[ClusterLabs] Antw: [EXT] no-quorum-policy=stop never executed, pacemaker stuck in election/integration, corosync running in "new membership" cycles with itself

Lars Ellenberg lars.ellenberg at linbit.com
Wed Jun 2 04:47:01 EDT 2021

lge> > I would have expected corosync to come back with a "stable
lge> > non‑quorate membership" of just itself within a very short
lge> > period of time, and pacemaker winning the
lge> > "election"/"integration" with just itself, and then trying
lge> > to call "stop" on everything it knows about.
ken> That's what I'd expect, too. I'm guessing the corosync cycling is
ken> what's causing the pacemaker cycling, so I'd focus on corosync first.

Any Corosync folks around with some input?
What may cause corosync on an isolated (with iptables DROP rules)
node to keep creating "new membership" with only itself?

Is it a problem with the test setup maybe?
Does an isolated corosync node need to be able
to send the token to itself?
Do the "iptables DROP" rules on the outgoing interfaces prevent that?

On Tue, Jun 01, 2021 at 10:31:21AM -0500, kgaillot at redhat.com wrote:
> On Tue, 2021-06-01 at 13:18 +0200, Ulrich Windl wrote:
> > Hi!
> > 
> > I can't answer, but I doubt the usefulness of
> > "no-quorum-policy=stop": If nodes loose quorum, they try to
> > stop all resources, but "remain" in the cluster (will respond
> > to network queries (if any arrive).  If one of those "stop"s
> > fails, the other part of the cluster never knows.  So what can
> > be done? Should the "other(left)" part of the cluster start
> > resources, assuming the "other(right)" part of the cluster had
> > stopped resources successfully?
> no-quorum-policy only affects what the non-quorate partition will do.
> The quorate partition will still fence the non-quorate part if it is
> able, regardless of no-quorum-policy, and won't recover resources until
> fencing succeeds.

The context in this case is: "fencing by storage".
DRBD 9 has a "drbd quorum" feature, where you can ask it
to throw IO errors (or freeze) if DRBD quorum is lost,
so data integrity on network partition is protected,
even without fencing on the pacemaker level.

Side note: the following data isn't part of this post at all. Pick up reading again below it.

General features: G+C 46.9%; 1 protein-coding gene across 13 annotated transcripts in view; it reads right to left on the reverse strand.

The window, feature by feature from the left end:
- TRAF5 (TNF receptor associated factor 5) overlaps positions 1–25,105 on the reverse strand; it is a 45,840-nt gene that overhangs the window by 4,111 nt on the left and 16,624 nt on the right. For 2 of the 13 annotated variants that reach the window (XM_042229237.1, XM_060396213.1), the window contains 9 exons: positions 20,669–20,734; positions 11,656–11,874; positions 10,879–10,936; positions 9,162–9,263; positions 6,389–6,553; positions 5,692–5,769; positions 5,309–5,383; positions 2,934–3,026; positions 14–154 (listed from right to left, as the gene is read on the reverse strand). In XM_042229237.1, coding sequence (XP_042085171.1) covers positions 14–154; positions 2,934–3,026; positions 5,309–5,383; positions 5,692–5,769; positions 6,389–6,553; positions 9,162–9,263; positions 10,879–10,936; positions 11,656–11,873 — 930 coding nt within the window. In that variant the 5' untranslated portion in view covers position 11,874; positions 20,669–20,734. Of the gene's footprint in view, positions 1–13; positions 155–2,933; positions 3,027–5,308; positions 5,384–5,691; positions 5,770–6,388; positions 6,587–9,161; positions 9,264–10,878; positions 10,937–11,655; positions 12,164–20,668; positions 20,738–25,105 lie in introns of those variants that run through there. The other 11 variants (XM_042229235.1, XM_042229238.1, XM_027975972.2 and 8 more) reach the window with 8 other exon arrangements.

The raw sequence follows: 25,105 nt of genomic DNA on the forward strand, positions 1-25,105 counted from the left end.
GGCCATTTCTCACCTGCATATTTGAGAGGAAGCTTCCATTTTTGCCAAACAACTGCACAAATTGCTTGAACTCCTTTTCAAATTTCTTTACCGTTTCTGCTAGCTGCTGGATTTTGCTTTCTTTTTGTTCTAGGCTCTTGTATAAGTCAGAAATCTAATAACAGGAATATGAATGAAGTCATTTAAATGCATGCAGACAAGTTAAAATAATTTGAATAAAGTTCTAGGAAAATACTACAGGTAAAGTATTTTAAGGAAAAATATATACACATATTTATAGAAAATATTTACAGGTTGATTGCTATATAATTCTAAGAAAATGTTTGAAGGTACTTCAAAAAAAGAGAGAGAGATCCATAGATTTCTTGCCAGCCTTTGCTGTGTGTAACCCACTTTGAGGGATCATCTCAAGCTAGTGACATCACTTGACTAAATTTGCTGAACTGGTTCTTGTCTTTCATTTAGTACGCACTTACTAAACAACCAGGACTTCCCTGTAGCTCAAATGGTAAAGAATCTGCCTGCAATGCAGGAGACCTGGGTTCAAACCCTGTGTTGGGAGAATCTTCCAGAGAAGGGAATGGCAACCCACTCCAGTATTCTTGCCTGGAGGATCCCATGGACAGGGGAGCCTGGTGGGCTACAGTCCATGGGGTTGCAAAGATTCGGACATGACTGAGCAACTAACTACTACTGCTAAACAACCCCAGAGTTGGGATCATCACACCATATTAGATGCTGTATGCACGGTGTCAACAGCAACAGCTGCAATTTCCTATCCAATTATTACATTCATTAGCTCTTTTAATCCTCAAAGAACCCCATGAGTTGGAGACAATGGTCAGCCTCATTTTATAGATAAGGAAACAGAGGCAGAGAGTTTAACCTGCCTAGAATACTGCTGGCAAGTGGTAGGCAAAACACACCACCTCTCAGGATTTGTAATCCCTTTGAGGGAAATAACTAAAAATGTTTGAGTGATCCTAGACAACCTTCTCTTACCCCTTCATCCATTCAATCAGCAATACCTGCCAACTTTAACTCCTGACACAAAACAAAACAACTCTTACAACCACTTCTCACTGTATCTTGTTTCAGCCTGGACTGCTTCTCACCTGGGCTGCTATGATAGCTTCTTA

It is rather a "convenience" that the non-quorate
pacemaker on the isolated node should stop everything
that still "survived", especially the umount is necessary
for DRBD on that node to become secondary again,
which is necessary to be able to re-integrate later
when connectivity is restored.

Yes, fencing on the node level is still necessary for other
scenarios.  But with certain scenarios, avoiding a node level
fence while still being able to also avoid "trouble" once
connectivity is restored would be nice.

And would work nicely here, if the corosync membership
of the isolated node would be stable enough for pacemaker
to finalize "integration" with itself and then (try to) stop
everything, so we have a truely "idle" node when connectivity is

spurious restart of services ("resource too active ..."),
problems with re-connecting DRBD ("two primaries not allowed")

> > > pcmk 2.0.5, corosync 3.1.0, knet, rhel8
> > > I know fencing "solves" this just fine.
> > > 
> > > what I'd like to understand though is: what exactly is
> > > corosync or pacemaker waiting for here, why does it not
> > > manage to get to the stage where it would even attempt to
> > > "stop" stuff?
> > > 
> > > two "rings" aka knet interfaces.
> > > node isolation test with iptables,
> > > INPUT/OUTPUT ‑j DROP on one interface,
> > > shortly after on the second as well.
> > > node loses quorum (obviously).
> > > 
> > > pacemaker is expected to no‑quorum‑policy=stop,
> > > but is "stuck" in Election ‑> Integration,
> > > while corosync "cycles" bewteen "new membership" (with only
> > > itself, obviously) and "token has not been received in ...",
> > > "sync members ...", "new membership has formed ..."

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